Thursday, January 6, 2005

Troop receives final send-off

By SUE WATSON
Staff Writer

Holly Springs churches bid good-bye and good luck to the Holly Springs National Guard A Troop one final time at a dinner hosted in their honor at First Presbyterian Church.

Altogether about 50 guardsmen and their families turned out for a sit-down Christmas dinner of turkey, dressing, green beans, broccoli casserole, bread and sweets. And on top of that the families were treated to 30 gallon bags full of gifts for their children, thanks to the children of Marshall Academy who shopped for them by name.

The gifts were collected through the Toys for Children project at Marshall Academy.

Soldiers got a 10-day leave from Camp Shelby and returned to the South Mississippi camp on Sunday, January 2 or Monday, January 3, according to Sgt. Keary Jetton. About 150 guardsmen from the Hernando Unit were activated this year and began training at Camp Shelby August 1.

Jetton said the troops would fly directly to Kuwait in January, unpack their equipment and convoy to a camp in southern Baghdad, Iraq.

Fred Carlisle and Jane Callicutt helped organize the meal for families after receiving a call from Jetton’s wife, Dawn, that the families would like to have a celebration in Holly Springs.

Carlisle said he and Callicutt were among the first contacted about the dinner.

“We just kind of jumped in,” he said. “Dawn Jetton was the one that called me and I made a few phone calls and it started.

“The churches decided to help fund it and supply the site for it. They’re always helpful in that.”

Among the participating churches were First Presbyterian, First United Methodist Church, First Baptist and Christ Episcopal.

Troops and their families have gradually taken the steps to prepare themselves for deployment. This deployment will be the first for most of the men in A Troop, Jetton said.

Sgt. Kerry Williams said physical conditioning has been an important part of training. Troops have to get used to wearing a 30-pound flak jacket and with that a rifle and other items that bring the total outfit weight to between 60 and 70 pounds.

“It’s something to get used to,” he said.

Jetton said the troops have received the training they need and have all the equipment they will need.

Orders are cut for one year once they get to Iraq, he said.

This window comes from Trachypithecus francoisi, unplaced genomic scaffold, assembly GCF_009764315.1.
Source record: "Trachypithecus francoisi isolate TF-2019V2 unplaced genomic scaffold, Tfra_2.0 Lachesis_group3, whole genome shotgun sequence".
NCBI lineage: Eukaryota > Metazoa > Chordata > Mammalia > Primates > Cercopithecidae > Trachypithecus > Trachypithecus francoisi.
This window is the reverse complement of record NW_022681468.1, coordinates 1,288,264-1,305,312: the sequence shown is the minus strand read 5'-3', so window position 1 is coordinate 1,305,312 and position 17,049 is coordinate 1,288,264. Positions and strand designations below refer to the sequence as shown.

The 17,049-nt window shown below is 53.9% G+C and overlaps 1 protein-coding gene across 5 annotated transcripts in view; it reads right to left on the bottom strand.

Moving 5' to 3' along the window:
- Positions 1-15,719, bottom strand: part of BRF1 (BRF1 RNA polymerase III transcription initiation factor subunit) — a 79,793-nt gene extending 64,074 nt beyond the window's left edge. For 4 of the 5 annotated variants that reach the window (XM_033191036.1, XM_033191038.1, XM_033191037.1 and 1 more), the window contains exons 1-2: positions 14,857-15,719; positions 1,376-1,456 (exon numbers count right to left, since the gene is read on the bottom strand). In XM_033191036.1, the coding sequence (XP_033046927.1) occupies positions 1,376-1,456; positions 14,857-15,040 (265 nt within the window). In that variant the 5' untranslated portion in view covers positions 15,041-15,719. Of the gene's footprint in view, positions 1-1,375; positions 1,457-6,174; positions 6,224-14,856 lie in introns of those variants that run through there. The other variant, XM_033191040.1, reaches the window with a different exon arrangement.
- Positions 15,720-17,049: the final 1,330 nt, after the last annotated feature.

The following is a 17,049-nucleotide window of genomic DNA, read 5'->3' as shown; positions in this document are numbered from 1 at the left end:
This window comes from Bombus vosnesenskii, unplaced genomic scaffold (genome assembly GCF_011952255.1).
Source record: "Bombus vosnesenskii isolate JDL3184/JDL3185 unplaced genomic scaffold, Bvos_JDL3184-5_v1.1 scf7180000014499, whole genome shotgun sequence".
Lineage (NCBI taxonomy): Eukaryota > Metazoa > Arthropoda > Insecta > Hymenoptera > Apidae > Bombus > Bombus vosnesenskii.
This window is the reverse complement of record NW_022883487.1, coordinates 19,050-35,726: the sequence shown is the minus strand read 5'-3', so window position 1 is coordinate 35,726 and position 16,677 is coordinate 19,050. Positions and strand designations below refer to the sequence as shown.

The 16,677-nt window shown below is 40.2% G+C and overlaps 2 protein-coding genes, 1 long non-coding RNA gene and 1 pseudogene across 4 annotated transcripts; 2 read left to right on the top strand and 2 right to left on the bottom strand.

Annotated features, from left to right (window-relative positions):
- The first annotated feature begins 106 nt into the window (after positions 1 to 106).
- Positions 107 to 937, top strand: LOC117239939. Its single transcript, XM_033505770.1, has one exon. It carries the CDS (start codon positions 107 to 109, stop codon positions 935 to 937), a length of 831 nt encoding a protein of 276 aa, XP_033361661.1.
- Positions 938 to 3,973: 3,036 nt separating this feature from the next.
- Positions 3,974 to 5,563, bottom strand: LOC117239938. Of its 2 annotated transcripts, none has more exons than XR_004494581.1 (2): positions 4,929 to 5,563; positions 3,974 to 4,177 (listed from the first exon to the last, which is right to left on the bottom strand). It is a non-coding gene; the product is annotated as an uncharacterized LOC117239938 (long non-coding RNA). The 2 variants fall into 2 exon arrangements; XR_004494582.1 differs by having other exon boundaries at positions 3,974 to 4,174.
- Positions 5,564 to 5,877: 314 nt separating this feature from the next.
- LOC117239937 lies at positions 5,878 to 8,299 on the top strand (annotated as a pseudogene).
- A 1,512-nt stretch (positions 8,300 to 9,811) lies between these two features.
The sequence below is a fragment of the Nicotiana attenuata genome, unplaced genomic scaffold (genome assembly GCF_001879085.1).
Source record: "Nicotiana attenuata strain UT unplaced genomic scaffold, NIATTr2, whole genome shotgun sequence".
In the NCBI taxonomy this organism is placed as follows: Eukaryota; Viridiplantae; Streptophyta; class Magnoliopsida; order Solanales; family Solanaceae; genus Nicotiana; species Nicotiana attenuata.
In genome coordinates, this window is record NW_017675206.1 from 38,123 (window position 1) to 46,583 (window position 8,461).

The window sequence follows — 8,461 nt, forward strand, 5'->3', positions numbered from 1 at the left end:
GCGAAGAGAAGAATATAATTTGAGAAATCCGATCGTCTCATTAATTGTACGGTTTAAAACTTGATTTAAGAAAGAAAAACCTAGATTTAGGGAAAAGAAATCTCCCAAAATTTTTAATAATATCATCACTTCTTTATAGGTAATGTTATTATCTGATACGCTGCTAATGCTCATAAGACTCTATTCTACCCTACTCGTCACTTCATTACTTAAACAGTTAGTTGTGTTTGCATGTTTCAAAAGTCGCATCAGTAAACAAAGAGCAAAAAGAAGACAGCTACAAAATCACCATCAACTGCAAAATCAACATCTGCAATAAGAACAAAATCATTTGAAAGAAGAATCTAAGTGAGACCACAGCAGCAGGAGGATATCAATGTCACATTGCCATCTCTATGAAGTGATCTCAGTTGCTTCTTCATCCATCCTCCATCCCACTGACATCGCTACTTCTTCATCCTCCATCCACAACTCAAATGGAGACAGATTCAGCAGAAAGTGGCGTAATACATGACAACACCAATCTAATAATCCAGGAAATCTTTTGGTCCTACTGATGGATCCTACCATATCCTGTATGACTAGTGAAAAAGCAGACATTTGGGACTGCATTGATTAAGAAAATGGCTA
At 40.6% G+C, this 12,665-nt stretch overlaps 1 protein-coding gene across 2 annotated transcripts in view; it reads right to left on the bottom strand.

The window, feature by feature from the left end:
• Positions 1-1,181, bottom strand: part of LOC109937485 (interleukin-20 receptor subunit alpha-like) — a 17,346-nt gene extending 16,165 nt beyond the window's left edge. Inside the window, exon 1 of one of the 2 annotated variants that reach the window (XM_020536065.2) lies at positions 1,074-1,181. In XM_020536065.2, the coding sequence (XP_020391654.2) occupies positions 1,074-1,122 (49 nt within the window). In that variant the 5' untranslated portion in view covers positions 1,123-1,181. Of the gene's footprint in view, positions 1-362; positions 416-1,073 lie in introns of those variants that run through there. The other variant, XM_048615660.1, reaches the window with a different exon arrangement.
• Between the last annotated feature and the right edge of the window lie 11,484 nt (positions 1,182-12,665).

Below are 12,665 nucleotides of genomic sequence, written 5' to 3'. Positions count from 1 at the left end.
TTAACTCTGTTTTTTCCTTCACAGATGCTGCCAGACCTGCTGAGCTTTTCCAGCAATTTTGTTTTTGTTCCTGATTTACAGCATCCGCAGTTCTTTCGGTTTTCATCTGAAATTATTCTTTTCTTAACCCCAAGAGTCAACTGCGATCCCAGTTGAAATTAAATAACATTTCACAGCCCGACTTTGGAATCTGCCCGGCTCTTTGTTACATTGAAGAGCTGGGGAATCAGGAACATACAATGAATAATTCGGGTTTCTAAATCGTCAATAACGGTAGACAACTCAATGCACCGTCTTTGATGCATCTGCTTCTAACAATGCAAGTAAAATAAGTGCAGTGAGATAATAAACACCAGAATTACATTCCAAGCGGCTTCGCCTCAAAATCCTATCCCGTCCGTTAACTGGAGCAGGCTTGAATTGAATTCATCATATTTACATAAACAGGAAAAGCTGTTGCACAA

The family support group and the support of the local community plays a key role in supporting the troops while they are deployed, he said.

He thanked Jimmy Porter, Richard Cash, Phil Baston, Becky Taylor and the seventh through 12th grades at Marshall Academy for helping provide for families before and after deployment.

“The kids asked for a list of names and we thought they would get a little stocking or a little candy. Look at all these gifts,” said Jetton.

“The gifts mean a lot because people are thinking about us,” said Paula Poff. “It’s nice of them to do it.”

She said the send-off meetings and dinners provided this year for the troops and their families help guard families know people are behind them.

Brandy Williams said the meetings help the kids get to know other kids with dads who are leaving.

“It helps just being around other kids who have a daddy and are going through the same thing,” she said. “It helps me too, to know other wives and know that I am not alone. It is having people to be with me throughout. We’ve been married for 11 years and this is our first experience going through this.”

Amber Poff, a teenager, expressed wonder and surprise at her gift bag.

“It is like they know what I like,” she said. Her gifts included body lotions, bath items and scented candles.

Mike Pasco called attention to people at home who helped families with home repairs and other needs while soldiers were away at training.

“The support group women worked together,” he said. “The men not going to be deployed are helping families at home. It means a lot to us.”

He mentioned Jimmy Porter, Johnny Brown, and Doug Sorrell.

“Folks like that, staying back behind working with our families, is really helping us a lot.”

Many of the wives said one of the most difficult things about their husbands being away is not having that help at home with the children.

Most of the men and their families associated with the National Guard A Troop in Holly Springs are having the first experience at deployment.

State Army National Guard Chaplain Truman Thompson of Holly Springs, scheduled to retire in June, said he regrets he is not allowed to go to the front with the troops. He provided words of wisdom from the Scriptures.

He reminded families of the churches’ commitment to pray for families and soldiers who ask for prayer while they are away.

Gideon Bibles were also available for families who wanted one.

Amid the busy and informal gathering, the soldiers’ children played in the snow outdoors that remained from the week’s ice storm. Small children raced about in the floor of the fellowship hall. And frequently heard were the voices of young toddlers calling out sweetly, Da Da, Da Da.

William Moore of Holly Springs spoke briefly about the necessity for war.

“I’ve been down this road,” he said. “It’s always a bumpy road. Some of you are saying, ‘Why in Iraq?’

“Let me tell you something - you’d rather be in Iraq than them here in Mississippi and a tank coming down Craft Street and it’s the other fellow’s. It is not pretty. They (soldiers) are better off over there than over here.”

Rev. Bruce McMillan provided prayer, asking for special blessings on the men and their families “who chose to serve our country far away where Your Son visited long ago to bring peace.

“Fill their hearts with peace of the Babe of Bethlehem ... and let that peace rest on their family ... and bring an end to war forever-more. Amen.”


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